For a moment back there it looked like we’d lost Eddie Vedder to the ukulele. The Pearl Jam singer began learning to play this most divisive of stringed instruments sometime in the mid-90s, initially as a joke. By the time of his 2011 solo album, Ukulele Songs, things had become serious. One of the most distinctive voices in rock had become the grunge George Formby.
Vedder’s third solo album proper is no less surprising, but for entirely different reasons. Where Ukulele Songs seemed designed to keep the singer’s A-list fame at arm’s length, Earthling finds him fully leaning into it.
This is a mainstream rock record by a man who has spent a career signalling his discomfort with being a mainstream rock star, a set of songs that willingly embrace the middle ground. The list of guest appearances alone reads like a Prince’s Trust Charity gig: Elton John, Stevie Wonder and Ringo Starr all chip in.
That’s not to say Earthling is a bad album. Far from it. With Ozzy Osbourne/Miley Cyrus producer and all-round man-of-the-moment Andrew Watt in his corner, Vedder seems to relish being free of the expectations that come with the day job.
Powered by that black-coffee baritone, opening song Invincible is simultaneously uplifting and breezy, sounding like Peter Gabriel’s Solsbury Hill relocated to the Pacific Northwest. Long Way wears its influences even more brazenly on its sleeve – with its big, open chords and rolling-down-the-freeway sentiments, it sounds like a great lost Tom Petty song.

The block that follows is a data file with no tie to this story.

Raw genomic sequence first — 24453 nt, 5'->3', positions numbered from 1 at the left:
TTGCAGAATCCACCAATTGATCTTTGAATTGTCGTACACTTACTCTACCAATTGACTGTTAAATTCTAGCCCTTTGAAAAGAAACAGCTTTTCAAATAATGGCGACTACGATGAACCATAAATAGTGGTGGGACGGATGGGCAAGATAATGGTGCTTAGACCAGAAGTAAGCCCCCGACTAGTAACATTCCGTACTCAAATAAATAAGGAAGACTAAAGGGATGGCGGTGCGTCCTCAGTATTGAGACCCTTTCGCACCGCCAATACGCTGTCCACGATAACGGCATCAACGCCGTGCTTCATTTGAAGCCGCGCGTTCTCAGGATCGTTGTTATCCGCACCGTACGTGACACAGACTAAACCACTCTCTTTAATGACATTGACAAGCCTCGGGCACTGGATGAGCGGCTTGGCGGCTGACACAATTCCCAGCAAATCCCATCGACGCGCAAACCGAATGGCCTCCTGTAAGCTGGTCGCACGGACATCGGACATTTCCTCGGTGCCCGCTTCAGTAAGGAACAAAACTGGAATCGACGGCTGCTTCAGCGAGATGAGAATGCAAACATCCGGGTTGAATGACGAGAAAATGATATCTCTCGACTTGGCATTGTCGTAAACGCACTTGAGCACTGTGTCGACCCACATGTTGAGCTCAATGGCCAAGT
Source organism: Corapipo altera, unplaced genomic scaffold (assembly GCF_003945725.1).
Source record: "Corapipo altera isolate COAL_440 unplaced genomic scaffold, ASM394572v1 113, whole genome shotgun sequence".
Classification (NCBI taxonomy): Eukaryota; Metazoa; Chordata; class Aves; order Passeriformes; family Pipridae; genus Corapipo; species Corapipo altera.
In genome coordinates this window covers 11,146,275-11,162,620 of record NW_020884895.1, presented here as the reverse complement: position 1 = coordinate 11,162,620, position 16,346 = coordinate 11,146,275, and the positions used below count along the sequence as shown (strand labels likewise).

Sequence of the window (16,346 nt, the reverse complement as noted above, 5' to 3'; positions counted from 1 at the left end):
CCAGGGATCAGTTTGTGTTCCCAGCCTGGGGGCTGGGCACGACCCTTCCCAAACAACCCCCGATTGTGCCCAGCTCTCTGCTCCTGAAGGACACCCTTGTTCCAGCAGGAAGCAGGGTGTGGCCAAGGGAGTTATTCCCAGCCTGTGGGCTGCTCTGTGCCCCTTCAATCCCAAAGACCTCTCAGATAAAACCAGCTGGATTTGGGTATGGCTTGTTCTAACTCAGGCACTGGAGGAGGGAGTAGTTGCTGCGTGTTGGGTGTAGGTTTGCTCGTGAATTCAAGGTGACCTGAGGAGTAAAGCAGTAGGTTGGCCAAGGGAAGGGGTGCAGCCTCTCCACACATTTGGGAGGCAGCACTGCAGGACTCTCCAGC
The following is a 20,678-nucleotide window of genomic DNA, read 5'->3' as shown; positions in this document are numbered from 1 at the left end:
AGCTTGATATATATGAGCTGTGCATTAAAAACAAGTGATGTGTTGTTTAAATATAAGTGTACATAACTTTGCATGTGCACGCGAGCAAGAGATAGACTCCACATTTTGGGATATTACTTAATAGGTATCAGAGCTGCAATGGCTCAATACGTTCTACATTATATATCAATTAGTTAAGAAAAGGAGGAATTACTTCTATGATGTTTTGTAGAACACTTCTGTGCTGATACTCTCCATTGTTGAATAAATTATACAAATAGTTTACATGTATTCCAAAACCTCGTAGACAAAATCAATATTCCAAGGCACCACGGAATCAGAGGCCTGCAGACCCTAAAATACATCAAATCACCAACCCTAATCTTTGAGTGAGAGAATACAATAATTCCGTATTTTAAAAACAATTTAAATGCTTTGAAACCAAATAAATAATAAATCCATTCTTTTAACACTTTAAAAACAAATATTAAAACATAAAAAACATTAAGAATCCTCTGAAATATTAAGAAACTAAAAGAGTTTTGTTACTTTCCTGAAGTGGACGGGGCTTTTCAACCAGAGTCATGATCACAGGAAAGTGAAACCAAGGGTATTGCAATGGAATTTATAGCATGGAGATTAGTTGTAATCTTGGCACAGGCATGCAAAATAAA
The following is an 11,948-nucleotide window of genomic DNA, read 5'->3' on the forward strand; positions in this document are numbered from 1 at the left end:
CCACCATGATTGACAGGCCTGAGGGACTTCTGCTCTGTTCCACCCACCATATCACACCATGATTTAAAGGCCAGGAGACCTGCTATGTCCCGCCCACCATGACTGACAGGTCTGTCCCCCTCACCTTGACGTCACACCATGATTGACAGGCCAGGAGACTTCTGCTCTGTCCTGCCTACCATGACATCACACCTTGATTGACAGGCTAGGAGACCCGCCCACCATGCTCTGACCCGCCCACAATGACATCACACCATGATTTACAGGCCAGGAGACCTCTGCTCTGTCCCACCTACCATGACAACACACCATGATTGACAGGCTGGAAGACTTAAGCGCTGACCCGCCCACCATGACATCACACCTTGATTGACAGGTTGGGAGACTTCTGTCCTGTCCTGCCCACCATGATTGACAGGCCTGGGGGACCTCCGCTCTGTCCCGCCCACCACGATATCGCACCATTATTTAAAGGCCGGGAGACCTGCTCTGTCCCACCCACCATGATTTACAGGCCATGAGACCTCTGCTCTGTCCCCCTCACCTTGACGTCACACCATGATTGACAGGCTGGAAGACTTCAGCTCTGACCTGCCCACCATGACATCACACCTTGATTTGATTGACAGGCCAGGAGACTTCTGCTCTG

There are moments that sound superficially like Pearl Jam, not least Brother The Cloud with its soaring chorus, and the breathless one-two of Rose Of Jericho and harmonica-blasted Try, both of which call back to the garage-rock energy that powered parts of 1993’s Vitalogy.
Of the guests, Wonder and Starr do their respective things unobtrusively (the bulk of the album’s drum duties are covered Chad Smith of the Red Hot Chili Peppers).
By contrast, the Elton John duet, Picture, is a stinker: a soul-sappingly jaunty song that’s a couple of happy-claps away from something you’d hear at a trendy Christian church service on a Sunday morning. Much better is the Sgt Pepper-lite psychedelia of Mrs Mills (sadly not a tribute to the late Cockney musical hall pianist of the same name).
Earthling isn’t going to send Pearl Jam fans running, but Vedder has avoided playing directly to the gallery. It’s strident without being brash, starry without being pompous, middle of the road without being bland. And not a ukulele in earshot.